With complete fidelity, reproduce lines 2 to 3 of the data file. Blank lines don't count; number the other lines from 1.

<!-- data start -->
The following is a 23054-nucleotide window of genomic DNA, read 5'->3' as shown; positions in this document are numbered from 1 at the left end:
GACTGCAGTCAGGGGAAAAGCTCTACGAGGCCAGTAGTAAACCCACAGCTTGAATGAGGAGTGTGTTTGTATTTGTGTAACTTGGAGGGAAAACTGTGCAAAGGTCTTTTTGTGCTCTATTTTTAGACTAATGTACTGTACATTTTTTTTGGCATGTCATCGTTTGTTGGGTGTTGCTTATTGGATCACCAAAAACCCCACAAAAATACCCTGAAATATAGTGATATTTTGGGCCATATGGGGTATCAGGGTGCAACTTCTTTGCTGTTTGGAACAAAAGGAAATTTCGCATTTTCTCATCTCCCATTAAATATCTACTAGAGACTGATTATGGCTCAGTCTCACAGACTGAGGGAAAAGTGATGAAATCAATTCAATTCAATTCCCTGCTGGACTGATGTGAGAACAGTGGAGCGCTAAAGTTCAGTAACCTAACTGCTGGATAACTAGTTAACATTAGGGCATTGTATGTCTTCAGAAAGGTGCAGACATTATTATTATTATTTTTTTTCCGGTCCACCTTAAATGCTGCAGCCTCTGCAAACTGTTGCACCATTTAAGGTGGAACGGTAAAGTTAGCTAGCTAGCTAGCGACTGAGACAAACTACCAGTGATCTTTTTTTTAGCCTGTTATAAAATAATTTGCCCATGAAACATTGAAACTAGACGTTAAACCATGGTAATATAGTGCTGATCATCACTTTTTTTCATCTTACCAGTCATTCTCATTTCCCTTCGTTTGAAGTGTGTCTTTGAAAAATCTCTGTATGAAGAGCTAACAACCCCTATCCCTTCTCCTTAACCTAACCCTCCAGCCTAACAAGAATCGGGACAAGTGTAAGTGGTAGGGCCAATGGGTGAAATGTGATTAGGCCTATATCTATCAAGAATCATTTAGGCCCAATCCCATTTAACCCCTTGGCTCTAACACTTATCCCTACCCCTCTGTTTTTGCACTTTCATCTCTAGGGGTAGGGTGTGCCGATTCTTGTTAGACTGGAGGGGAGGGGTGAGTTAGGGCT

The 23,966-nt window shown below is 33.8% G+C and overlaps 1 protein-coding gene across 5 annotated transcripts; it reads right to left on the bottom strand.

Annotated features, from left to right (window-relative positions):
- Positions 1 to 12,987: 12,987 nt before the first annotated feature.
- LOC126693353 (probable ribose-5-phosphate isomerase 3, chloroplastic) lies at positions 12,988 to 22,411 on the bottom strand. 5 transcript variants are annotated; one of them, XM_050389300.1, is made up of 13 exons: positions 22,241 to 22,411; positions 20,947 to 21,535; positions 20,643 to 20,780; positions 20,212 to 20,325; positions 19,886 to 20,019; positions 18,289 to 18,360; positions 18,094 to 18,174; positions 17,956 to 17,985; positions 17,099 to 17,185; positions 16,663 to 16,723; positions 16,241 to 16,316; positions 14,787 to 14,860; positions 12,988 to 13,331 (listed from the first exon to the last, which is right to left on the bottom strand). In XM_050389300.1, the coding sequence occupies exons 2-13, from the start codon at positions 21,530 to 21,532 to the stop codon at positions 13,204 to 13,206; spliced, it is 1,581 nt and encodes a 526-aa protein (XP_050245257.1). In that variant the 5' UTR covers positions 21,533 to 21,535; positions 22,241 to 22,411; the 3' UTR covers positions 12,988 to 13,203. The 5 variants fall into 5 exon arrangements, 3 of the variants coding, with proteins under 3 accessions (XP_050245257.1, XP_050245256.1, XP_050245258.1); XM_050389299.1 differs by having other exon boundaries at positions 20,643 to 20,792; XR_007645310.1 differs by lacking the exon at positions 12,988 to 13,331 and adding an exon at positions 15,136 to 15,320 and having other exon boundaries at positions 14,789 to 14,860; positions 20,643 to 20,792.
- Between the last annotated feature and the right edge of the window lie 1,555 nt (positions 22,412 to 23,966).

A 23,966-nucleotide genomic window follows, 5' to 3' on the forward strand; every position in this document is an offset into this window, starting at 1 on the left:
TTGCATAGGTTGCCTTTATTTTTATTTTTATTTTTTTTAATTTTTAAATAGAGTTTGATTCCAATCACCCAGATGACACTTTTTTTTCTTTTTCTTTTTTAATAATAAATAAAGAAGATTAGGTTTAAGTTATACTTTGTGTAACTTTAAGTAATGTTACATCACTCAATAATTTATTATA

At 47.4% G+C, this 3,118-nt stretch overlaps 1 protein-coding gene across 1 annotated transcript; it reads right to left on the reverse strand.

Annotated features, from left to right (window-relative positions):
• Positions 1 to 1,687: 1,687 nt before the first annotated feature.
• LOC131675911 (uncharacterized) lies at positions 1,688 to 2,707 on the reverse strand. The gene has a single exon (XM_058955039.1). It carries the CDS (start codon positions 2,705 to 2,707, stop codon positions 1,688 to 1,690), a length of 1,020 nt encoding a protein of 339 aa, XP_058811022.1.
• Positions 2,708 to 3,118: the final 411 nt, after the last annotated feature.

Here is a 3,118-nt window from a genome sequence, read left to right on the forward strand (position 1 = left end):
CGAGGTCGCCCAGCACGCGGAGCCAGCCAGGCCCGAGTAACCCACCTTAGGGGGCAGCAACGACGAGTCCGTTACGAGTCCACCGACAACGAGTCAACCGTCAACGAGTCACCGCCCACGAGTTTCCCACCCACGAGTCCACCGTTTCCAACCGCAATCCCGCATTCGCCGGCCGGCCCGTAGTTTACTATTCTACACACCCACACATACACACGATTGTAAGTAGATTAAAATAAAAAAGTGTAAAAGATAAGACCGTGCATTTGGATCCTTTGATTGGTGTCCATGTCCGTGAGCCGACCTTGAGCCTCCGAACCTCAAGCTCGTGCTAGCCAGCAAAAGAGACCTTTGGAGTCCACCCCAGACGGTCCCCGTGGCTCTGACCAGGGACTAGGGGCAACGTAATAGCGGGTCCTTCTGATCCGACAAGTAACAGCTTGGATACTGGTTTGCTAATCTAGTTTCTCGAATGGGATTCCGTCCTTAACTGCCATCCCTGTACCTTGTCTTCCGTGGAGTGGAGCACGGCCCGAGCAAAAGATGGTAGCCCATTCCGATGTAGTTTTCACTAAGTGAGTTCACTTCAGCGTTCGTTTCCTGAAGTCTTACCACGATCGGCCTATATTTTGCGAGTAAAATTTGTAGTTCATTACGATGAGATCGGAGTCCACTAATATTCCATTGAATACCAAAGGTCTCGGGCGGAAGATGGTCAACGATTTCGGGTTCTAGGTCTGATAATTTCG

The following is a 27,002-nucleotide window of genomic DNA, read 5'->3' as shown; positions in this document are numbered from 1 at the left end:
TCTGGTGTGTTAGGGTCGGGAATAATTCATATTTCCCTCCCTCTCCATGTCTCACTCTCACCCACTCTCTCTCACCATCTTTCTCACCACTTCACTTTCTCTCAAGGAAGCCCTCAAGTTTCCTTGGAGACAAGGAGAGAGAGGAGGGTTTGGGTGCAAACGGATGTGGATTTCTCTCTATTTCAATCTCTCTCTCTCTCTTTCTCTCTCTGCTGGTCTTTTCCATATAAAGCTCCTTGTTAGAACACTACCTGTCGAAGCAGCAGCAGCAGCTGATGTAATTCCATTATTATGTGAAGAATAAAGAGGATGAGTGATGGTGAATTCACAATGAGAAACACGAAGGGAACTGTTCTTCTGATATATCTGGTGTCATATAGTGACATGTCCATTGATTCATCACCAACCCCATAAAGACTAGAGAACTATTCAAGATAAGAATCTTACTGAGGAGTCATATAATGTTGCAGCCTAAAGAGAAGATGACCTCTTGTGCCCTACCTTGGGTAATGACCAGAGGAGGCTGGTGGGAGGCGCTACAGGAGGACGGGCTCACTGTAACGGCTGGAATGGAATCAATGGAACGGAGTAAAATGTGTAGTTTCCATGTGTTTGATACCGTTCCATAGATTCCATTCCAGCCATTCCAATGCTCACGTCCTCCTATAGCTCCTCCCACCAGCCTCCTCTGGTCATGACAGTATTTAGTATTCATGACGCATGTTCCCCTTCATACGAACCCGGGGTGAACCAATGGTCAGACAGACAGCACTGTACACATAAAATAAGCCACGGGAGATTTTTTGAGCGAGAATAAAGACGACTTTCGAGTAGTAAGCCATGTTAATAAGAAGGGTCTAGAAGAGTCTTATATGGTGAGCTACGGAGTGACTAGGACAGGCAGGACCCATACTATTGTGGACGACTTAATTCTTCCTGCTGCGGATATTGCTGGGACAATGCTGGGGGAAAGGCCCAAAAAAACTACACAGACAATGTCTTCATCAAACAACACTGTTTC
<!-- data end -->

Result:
GACTGCAGTCAGGGGAAAAGCTCTACGAGGCCAGTAGTAAACCCACAGCTTGAATGAGGAGTGTGTTTGTATTTGTGTAACTTGGAGGGAAAACTGTGCAAAGGTCTTTTTGTGCTCTATTTTTAGACTAATGTACTGTACATTTTTTTTGGCATGTCATCGTTTGTTGGGTGTTGCTTATTGGATCACCAAAAACCCCACAAAAATACCCTGAAATATAGTGATATTTTGGGCCATATGGGGTATCAGGGTGCAACTTCTTTGCTGTTTGGAACAAAAGGAAATTTCGCATTTTCTCATCTCCCATTAAATATCTACTAGAGACTGATTATGGCTCAGTCTCACAGACTGAGGGAAAAGTGATGAAATCAATTCAATTCAATTCCCTGCTGGACTGATGTGAGAACAGTGGAGCGCTAAAGTTCAGTAACCTAACTGCTGGATAACTAGTTAACATTAGGGCATTGTATGTCTTCAGAAAGGTGCAGACATTATTATTATTATTTTTTTTCCGGTCCACCTTAAATGCTGCAGCCTCTGCAAACTGTTGCACCATTTAAGGTGGAACGGTAAAGTTAGCTAGCTAGCTAGCGACTGAGACAAACTACCAGTGATCTTTTTTTTAGCCTGTTATAAAATAATTTGCCCATGAAACATTGAAACTAGACGTTAAACCATGGTAATATAGTGCTGATCATCACTTTTTTTCATCTTACCAGTCATTCTCATTTCCCTTCGTTTGAAGTGTGTCTTTGAAAAATCTCTGTATGAAGAGCTAACAACCCCTATCCCTTCTCCTTAACCTAACCCTCCAGCCTAACAAGAATCGGGACAAGTGTAAGTGGTAGGGCCAATGGGTGAAATGTGATTAGGCCTATATCTATCAAGAATCATTTAGGCCCAATCCCATTTAACCCCTTGGCTCTAACACTTATCCCTACCCCTCTGTTTTTGCACTTTCATCTCTAGGGGTAGGGTGTGCCGATTCTTGTTAGACTGGAGGGGAGGGGTGAGTTAGGGCT

The 23,966-nt window shown below is 33.8% G+C and overlaps 1 protein-coding gene across 5 annotated transcripts; it reads right to left on the bottom strand.